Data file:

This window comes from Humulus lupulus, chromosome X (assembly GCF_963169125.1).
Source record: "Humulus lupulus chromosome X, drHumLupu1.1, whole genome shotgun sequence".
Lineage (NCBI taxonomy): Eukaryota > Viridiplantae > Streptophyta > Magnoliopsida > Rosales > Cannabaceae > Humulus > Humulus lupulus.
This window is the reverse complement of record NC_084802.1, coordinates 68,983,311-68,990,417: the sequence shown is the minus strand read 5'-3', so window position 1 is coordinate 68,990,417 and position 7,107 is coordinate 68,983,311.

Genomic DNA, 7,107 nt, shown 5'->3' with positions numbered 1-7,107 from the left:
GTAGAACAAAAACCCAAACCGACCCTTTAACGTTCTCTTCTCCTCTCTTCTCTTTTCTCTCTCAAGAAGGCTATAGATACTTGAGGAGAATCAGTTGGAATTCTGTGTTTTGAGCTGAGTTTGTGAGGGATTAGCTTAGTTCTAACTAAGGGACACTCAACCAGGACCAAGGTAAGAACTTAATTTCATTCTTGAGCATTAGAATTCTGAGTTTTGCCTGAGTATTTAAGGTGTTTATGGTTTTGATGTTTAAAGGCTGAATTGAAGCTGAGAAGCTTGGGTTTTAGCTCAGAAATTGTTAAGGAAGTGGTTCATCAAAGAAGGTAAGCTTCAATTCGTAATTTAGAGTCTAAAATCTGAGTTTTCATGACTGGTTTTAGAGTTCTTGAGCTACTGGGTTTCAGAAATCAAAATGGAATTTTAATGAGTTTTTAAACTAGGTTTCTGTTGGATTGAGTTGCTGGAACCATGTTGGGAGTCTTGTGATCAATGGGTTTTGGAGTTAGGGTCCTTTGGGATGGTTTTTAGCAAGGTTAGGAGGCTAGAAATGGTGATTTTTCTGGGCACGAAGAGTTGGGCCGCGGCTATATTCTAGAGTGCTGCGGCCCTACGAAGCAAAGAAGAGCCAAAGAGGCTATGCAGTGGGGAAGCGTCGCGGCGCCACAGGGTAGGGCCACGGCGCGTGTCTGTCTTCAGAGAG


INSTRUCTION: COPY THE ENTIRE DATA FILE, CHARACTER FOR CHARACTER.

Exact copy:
This window comes from Humulus lupulus, chromosome X (assembly GCF_963169125.1).
Source record: "Humulus lupulus chromosome X, drHumLupu1.1, whole genome shotgun sequence".
Lineage (NCBI taxonomy): Eukaryota > Viridiplantae > Streptophyta > Magnoliopsida > Rosales > Cannabaceae > Humulus > Humulus lupulus.
This window is the reverse complement of record NC_084802.1, coordinates 68,983,311-68,990,417: the sequence shown is the minus strand read 5'-3', so window position 1 is coordinate 68,990,417 and position 7,107 is coordinate 68,983,311.

Genomic DNA, 7,107 nt, shown 5'->3' with positions numbered 1-7,107 from the left:
GTAGAACAAAAACCCAAACCGACCCTTTAACGTTCTCTTCTCCTCTCTTCTCTTTTCTCTCTCAAGAAGGCTATAGATACTTGAGGAGAATCAGTTGGAATTCTGTGTTTTGAGCTGAGTTTGTGAGGGATTAGCTTAGTTCTAACTAAGGGACACTCAACCAGGACCAAGGTAAGAACTTAATTTCATTCTTGAGCATTAGAATTCTGAGTTTTGCCTGAGTATTTAAGGTGTTTATGGTTTTGATGTTTAAAGGCTGAATTGAAGCTGAGAAGCTTGGGTTTTAGCTCAGAAATTGTTAAGGAAGTGGTTCATCAAAGAAGGTAAGCTTCAATTCGTAATTTAGAGTCTAAAATCTGAGTTTTCATGACTGGTTTTAGAGTTCTTGAGCTACTGGGTTTCAGAAATCAAAATGGAATTTTAATGAGTTTTTAAACTAGGTTTCTGTTGGATTGAGTTGCTGGAACCATGTTGGGAGTCTTGTGATCAATGGGTTTTGGAGTTAGGGTCCTTTGGGATGGTTTTTAGCAAGGTTAGGAGGCTAGAAATGGTGATTTTTCTGGGCACGAAGAGTTGGGCCGCGGCTATATTCTAGAGTGCTGCGGCCCTACGAAGCAAAGAAGAGCCAAAGAGGCTATGCAGTGGGGAAGCGTCGCGGCGCCACAGGGTAGGGCCACGGCGCGTGTCTGTCTTCAGAGAG